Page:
New digital technology is emerging that will change the nature of how, why and where work is done. The rise of a new breed of technology is not just challenging the world we live in, but is also beginning to redefine the very construct of the organisation. Becoming digital will change that equilibrium, resulting in a new relationship between ‘man and machine’, between city and suburb, and between employer and employee.
Being analogue wasn’t much fun. For the past 120 years office workers have been tied to desks, tethered by the heavy, cabled technology that enabled their usually repetitive work to take place. Taylor’s time and motion was the predominant view of efficiency, and ever since Alexander Graham Bell invented the telephone in the 1870s, people have been tied to furniture for work and communication. The desk and private office became synonymous with status, territory and belonging in the organisation.
But slowly things have started to change. In the 1990s, email, the laptop and the cell phone became the tools for a new mobile elite. This was followed by the growth of the internet, with its redefinition of telephony, networks and collaboration. Then we witnessed wireless networks, mobility and ubiquity. Now we have digital flow, data centres and the cloud. Digital technology is re-writing the rules.
So far these rules have applied to the edges of corporate life: Better ways to communicate, mobile email and the Blackberry revolution, multimedia and multifunctional devices. Faster connections and speed of communication have changed how we work to some extent. But now, the opportunity exists to look at ‘digital’ as the enabler for a different way of working; one where people do not have to commute in to a ‘dumb container for work’. The digital office is being defined.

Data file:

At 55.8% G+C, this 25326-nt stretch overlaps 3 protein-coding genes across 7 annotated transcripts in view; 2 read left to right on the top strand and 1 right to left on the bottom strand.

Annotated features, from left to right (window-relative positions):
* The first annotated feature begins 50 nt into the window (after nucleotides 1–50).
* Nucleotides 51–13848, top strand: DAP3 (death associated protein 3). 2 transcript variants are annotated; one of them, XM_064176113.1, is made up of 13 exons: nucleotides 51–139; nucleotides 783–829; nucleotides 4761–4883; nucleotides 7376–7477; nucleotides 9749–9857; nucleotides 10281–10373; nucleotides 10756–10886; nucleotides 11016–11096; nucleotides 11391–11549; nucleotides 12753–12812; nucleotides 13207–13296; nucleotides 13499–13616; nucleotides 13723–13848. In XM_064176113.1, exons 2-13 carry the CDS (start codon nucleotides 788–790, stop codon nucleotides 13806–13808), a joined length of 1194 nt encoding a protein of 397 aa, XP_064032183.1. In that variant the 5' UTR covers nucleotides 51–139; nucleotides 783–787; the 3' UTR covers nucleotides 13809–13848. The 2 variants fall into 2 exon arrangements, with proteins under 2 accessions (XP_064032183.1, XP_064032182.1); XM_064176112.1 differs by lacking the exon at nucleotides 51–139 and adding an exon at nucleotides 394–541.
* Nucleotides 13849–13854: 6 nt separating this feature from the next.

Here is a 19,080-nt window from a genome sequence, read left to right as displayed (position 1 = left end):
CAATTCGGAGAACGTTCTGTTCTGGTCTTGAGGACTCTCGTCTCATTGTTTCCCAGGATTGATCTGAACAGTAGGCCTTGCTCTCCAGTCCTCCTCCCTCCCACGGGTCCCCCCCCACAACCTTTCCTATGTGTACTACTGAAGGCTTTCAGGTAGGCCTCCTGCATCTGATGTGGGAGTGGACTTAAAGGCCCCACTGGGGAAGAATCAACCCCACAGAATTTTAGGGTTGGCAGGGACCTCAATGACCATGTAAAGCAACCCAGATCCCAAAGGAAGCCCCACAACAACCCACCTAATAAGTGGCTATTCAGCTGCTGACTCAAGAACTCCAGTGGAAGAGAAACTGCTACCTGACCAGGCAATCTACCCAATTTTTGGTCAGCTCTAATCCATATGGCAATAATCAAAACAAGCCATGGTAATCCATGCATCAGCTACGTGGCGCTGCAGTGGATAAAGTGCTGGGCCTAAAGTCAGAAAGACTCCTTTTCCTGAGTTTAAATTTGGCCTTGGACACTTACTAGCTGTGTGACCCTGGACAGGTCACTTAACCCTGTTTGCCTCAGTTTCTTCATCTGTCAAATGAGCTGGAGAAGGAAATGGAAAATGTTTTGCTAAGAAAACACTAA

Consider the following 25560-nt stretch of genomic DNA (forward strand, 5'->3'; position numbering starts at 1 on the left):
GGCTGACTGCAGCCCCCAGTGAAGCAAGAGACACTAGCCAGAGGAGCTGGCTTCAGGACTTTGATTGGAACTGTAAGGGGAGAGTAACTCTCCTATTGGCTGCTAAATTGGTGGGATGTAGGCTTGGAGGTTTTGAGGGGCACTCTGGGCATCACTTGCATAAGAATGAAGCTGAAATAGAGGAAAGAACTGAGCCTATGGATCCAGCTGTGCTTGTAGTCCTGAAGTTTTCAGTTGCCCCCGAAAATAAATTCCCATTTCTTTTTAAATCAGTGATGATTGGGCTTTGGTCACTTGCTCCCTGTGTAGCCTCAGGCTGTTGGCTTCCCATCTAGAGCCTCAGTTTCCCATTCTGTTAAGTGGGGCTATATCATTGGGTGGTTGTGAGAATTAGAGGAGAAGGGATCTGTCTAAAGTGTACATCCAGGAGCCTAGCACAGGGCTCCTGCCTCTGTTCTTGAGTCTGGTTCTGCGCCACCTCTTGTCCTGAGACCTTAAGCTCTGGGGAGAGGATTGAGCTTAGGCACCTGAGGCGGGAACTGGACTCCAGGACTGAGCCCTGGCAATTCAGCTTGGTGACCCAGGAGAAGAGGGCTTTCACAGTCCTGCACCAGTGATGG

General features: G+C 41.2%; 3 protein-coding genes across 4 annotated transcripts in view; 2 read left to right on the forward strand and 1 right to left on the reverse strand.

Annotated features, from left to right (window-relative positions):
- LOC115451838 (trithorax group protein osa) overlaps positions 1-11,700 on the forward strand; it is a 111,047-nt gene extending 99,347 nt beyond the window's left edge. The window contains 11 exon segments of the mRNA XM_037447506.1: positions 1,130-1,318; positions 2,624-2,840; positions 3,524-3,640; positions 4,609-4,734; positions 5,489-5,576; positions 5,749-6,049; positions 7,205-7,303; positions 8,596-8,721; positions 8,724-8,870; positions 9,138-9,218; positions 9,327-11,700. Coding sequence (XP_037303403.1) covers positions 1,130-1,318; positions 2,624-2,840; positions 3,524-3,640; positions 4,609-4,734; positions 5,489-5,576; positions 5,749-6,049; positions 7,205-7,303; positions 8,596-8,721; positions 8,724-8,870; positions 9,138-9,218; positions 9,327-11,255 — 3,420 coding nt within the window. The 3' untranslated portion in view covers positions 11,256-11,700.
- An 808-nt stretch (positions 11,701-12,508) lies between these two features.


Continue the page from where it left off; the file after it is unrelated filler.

The break between work and the desk can now be established, and with it the allocation in a workplace of one person to one desk. Obviously, this creates the necessity to change the way technology is presented to, and accessed by, the individual. Nothing is personal at the desk. Technology is either place independent and mobile, or fixed and shared.
The digital world assumes that you can connect from anywhere. Today from a laptop, tablet or ‘smart’ phone; tomorrow from any device through a browser. The combination of wireless network connectivity, high performance mobile devices, high speed networks, the cloud and new, software-led connectivity and ‘unified’ messaging tools have in effect sounded the death knell of the ‘desk phone’ and the desktop personal computer.
The biggest technological barrier had been paper, but even here its half life is diminishing and while people will always use paper, it need not be stored and certainly not kept at the desk. But paper is also threatened as we become digital. The previous IT revolution was basically to take paper and turn it digital. And this meant that what you viewed on screen could then be re-output to paper. No longer. What is displayed is now a mix of media, with flat, two dimensional text juxtaposed with video and Uniform Resource Locators – the url links that help us navigate the internet as well as hover or hidden information. What you print no longer represents what is on the screen.